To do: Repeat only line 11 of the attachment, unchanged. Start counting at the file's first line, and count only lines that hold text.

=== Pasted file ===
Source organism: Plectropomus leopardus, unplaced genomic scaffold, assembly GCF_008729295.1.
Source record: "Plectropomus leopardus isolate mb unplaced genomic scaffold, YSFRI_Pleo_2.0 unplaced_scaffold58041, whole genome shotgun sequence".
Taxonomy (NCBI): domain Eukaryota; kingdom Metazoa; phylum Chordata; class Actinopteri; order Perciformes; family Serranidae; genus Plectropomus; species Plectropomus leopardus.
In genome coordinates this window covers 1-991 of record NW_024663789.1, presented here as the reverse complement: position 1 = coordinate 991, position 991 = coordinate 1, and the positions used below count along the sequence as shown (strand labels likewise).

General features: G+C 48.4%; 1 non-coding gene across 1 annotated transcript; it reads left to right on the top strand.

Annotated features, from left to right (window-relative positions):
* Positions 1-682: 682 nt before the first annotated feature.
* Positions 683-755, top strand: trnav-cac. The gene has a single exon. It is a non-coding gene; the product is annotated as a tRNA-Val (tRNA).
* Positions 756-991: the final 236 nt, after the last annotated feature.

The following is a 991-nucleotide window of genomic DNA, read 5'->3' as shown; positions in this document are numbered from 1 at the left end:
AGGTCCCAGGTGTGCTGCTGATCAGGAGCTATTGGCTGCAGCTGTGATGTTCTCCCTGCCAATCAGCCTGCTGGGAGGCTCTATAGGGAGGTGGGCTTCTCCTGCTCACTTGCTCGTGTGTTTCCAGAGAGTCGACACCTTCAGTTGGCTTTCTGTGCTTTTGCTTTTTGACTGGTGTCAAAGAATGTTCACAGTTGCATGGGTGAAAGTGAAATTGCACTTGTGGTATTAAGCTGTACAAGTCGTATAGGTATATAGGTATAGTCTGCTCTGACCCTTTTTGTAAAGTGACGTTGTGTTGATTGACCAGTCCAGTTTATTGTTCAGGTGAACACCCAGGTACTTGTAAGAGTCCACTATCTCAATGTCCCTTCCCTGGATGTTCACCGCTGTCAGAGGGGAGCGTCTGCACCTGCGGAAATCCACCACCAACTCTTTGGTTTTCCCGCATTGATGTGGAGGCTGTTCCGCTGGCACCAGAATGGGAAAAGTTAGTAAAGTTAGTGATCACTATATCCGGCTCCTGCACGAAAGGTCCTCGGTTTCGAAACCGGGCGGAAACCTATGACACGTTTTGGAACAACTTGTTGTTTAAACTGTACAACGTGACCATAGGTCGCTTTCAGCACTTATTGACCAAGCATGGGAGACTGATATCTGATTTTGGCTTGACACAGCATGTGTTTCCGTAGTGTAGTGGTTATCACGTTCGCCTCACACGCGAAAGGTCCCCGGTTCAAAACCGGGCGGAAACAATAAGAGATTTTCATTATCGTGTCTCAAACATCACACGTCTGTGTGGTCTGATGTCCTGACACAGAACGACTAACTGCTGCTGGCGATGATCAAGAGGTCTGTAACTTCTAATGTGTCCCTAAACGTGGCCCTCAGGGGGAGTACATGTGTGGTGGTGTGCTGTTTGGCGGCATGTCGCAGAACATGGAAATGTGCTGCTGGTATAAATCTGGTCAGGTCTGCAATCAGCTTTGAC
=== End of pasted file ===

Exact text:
AGGTCCCAGGTGTGCTGCTGATCAGGAGCTATTGGCTGCAGCTGTGATGTTCTCCCTGCCAATCAGCCTGCTGGGAGGCTCTATAGGGAGGTGGGCTTCTCCTGCTCACTTGCTCGTGTGTTTCCAGAGAGTCGACACCTTCAGTTGGCTTTCTGTGCTTTTGCTTTTTGACTGGTGTCAAAGAATGTTCACAGTTGCATGGGTGAAAGTGAAATTGCACTTGTGGTATTAAGCTGTACAAGTCGTATAGGTATATAGGTATAGTCTGCTCTGACCCTTTTTGTAAAGTGACGTTGTGTTGATTGACCAGTCCAGTTTATTGTTCAGGTGAACACCCAGGTACTTGTAAGAGTCCACTATCTCAATGTCCCTTCCCTGGATGTTCACCGCTGTCAGAGGGGAGCGTCTGCACCTGCGGAAATCCACCACCAACTCTTTGGTTTTCCCGCATTGATGTGGAGGCTGTTCCGCTGGCACCAGAATGGGAAAAGTTAGTAAAGTTAGTGATCACTATATCCGGCTCCTGCACGAAAGGTCCTCGGTTTCGAAACCGGGCGGAAACCTATGACACGTTTTGGAACAACTTGTTGTTTAAACTGTACAACGTGACCATAGGTCGCTTTCAGCACTTATTGACCAAGCATGGGAGACTGATATCTGATTTTGGCTTGACACAGCATGTGTTTCCGTAGTGTAGTGGTTATCACGTTCGCCTCACACGCGAAAGGTCCCCGGTTCAAAACCGGGCGGAAACAATAAGAGATTTTCATTATCGTGTCTCAAACATCACACGTCTGTGTGGTCTGATGTCCTGACACAGAACGACTAACTGCTGCTGGCGATGATCAAGAGGTCTGTAACTTCTAATGTGTCCCTAAACGTGGCCCTCAGGGGGAGTACATGTGTGGTGGTGTGCTGTTTGGCGGCATGTCGCAGAACATGGAAATGTGCTGCTGGTATAAATCTGGTCAGGTCTGCAATCAGCTTTGAC